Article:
Chapter 9 - Ethnography & Participant Observation Flashcards Preview

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Flashcards in Chapter 9 - Ethnography & Participant Observation Deck (35):

ethnography/participant observation

researcher is emersed in a group of people for a long time, observing behaviour, listening to what subjects have to say, asking questions. Typically supplemnted with further research through documents/interviews, especially for unclear or unobservable behaviour


participant observation = ethnography?

yes, but ethnography will be used as a broader term that includes participant observation


ethnography is difficult to generalize, which means....

research is often carried out for knowledge for the sake of knowledge


what is the most difficult step of ethnography/participant observation?

gaining access


open vs closed setting

-open = areas anyone can gain access like libraries, parks, sidewalks
-closed includes organizations of various kinds like schools, cults, social movements


how to gain access

use connections, get someone in organization to vouch for you, offer something in return, provide clear explanations of aims/methods, be prepared to negotiate, be frank about how much time you'll need



people who must grant access to research setting



people who vouch for the researcher in order to get them access to research setting


difficulties of ongoing access

people may start getting suspicious
groups will worry about their responses getting back to the boss
might sabatoge if suspicious


risks of offering something in return for access to research setting

risk of making researcher a cheap consultant
risk of being forced to sensor/alter results (to avoid this, allow access to the final report, and not a working draft)


how to maintain ongoing access in closed settings

play up credentials, don't give people a reason to dislike you, play a role


how to maintain ongoing access in closed settings

have a plan for allaying suspicions, be prepared for tests of competence/credibility, and for changes in circumstances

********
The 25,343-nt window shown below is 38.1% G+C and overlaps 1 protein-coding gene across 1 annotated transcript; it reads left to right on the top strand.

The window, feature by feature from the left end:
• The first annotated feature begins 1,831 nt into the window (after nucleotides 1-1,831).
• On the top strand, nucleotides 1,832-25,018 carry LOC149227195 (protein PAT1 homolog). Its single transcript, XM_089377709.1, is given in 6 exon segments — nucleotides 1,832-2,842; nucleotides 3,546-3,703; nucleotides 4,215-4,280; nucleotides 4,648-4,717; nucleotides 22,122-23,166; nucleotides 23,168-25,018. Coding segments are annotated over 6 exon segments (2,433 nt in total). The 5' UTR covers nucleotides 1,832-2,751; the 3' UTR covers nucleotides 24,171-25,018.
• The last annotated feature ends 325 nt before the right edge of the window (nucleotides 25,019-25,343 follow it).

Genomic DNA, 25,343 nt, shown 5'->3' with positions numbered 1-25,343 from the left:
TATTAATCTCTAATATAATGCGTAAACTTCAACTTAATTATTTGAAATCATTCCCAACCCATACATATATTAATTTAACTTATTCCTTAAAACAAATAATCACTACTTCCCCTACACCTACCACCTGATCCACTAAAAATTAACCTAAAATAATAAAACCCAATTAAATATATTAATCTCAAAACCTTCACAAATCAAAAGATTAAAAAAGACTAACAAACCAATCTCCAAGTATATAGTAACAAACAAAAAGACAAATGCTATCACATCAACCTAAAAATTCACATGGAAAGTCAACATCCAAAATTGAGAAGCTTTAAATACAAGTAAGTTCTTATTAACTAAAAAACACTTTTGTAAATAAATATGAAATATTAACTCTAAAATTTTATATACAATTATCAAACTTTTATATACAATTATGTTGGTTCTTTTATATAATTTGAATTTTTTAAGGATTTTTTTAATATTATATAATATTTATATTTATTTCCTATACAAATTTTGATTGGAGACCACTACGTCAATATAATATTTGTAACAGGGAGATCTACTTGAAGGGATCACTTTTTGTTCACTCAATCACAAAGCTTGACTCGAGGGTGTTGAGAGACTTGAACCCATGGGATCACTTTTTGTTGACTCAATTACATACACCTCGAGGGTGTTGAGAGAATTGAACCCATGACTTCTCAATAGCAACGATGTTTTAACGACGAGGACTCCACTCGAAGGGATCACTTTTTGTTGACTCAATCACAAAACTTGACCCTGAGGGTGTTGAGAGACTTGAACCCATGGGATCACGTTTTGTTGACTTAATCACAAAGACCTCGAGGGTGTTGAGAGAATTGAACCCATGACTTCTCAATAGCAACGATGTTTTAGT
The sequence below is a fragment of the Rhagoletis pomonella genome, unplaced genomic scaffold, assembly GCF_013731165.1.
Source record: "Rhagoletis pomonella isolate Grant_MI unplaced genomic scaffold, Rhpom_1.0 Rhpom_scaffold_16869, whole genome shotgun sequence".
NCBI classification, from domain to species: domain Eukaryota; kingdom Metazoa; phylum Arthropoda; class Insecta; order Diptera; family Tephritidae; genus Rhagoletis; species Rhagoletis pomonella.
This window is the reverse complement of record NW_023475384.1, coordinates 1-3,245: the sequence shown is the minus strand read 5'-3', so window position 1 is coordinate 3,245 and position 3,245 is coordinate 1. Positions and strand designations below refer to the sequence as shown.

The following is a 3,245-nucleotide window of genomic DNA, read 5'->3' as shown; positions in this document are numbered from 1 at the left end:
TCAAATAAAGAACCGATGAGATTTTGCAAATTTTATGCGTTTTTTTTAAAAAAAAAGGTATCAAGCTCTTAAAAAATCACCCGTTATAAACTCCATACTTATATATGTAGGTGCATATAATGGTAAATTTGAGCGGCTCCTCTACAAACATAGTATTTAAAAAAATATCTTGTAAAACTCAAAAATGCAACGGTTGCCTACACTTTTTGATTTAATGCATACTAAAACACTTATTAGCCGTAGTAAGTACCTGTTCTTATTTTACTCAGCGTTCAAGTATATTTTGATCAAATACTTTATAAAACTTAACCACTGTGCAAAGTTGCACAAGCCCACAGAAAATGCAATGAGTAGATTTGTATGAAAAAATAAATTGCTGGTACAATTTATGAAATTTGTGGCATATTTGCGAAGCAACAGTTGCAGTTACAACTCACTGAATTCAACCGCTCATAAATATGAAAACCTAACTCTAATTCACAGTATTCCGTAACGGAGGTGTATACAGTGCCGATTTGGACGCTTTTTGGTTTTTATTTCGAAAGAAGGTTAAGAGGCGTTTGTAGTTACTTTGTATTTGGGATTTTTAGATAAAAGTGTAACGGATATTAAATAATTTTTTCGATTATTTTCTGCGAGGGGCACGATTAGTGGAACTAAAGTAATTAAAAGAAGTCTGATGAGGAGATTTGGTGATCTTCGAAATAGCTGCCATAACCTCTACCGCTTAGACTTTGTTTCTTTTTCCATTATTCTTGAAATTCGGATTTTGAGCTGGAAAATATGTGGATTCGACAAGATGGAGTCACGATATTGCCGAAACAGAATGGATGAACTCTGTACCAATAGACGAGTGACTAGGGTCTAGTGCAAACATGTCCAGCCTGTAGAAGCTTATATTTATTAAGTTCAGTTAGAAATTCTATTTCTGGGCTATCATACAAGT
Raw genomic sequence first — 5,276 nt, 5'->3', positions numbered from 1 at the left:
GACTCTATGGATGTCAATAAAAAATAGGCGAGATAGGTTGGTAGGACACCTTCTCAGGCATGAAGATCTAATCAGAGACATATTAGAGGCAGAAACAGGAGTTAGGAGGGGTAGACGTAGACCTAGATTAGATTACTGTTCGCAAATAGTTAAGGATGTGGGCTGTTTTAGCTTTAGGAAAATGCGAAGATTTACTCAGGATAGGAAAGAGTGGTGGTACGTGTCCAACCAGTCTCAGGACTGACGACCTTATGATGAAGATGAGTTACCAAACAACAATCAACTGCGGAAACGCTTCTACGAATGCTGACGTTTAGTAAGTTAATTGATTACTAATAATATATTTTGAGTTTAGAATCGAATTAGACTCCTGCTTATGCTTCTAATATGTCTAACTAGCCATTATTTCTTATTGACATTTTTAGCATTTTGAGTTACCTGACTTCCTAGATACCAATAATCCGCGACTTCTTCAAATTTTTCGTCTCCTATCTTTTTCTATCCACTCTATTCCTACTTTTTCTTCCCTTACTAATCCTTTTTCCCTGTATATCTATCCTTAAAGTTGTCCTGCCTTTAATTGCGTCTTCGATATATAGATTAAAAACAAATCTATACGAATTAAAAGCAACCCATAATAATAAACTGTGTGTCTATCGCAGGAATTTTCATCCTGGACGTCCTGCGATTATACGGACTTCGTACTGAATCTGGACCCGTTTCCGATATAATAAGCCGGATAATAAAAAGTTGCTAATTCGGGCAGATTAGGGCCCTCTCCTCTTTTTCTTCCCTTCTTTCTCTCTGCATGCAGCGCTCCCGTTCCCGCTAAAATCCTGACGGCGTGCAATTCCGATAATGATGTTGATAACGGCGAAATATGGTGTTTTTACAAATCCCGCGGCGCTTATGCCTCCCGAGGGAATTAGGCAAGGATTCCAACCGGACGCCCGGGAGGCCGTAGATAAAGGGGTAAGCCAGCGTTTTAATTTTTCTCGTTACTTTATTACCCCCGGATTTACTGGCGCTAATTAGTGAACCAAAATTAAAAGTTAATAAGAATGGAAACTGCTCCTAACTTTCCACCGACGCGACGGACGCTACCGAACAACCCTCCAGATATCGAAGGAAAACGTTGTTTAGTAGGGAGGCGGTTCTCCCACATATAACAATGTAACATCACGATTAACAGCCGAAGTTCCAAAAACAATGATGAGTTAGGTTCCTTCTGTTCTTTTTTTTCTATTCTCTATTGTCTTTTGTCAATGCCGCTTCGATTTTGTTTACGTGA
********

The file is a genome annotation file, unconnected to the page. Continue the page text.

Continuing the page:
overt vs covert

covert role does not disclose to subjects that you are a researcher


distinction between overt/covert is...



retrospective ethnography

using observations collected before decision to conduct study was made


pros and cons of covert role

+grants easier access
+lessens reactivity
-problem with taking notes
-not being able to interview
-anxiety regarding detection
-ethical problems


key informants

informants who develop an understanding of research and are able to identify situations, events, or people likely to be helpful.


pros and cons of key informants

+provide support
+lessen stress
-undue reliance can result in narrow perspective


different roles of ethnographers

complete participant, participant as observer, observer as participant, complete observer


complete participant

covert observer; fully functioning member of social setting whose true identity is unknown to participants


participant as observer

a complete participant who plays an overt role; risk of overidentification


observer as participant

researcher is mainly interviewer and observer, participate marginally in group activities ; risk of making incorrect references


complete observer

no interaction with people observed; usually not considered an ethnography; less risk of reactivity, less understanding


active vs passive ethnography

some ethnographers think lack of participation will be interpreted as a lack of commitment to group, thus lack of credibility, which can be dangerous in high risk/illegal activity. passive participation is much more dangerous in covert role


how to take field notes

write down notes ASAP, write full field notes at the end of the day at least, allow for plenty of time for transcribing tape recordings, notes must be vivid, clear, complete


taking notes in real time...

is best, but can make people feel self-conscious


what is the difficulty with tape recorders?

takes long time to transcribe, might pick up extraneous noise


mental notes

useful when you can't look like you're taking notes, but must recorded as soon as possible


jotted notes

aka scratch or rough notes. brief notes to jog memory about events to be recorded later, like little phrases, quotes, and key words


full field notes

main data source, as much data as possible, even if it's irrelevant because it might become relevant


analytic memos

additional thoughts on what data could mean, helps bridge gap between concepts and data, kept separately from data


visual ethnography

used as memory aids, sources of data, or prompts for discussion


realist framework

material simply captures an event or setting that become fact for researchers; rarely flies in sociology


reflexive framework

entails awareness of and sensitivity to ways in which researchers determine what images mean; frequently collaborative


when does ethnography come to an end?

natural end (ex: rave scene declining)
occupational/personal/family reasons
threshold of stress for researcher
saturation point has been reached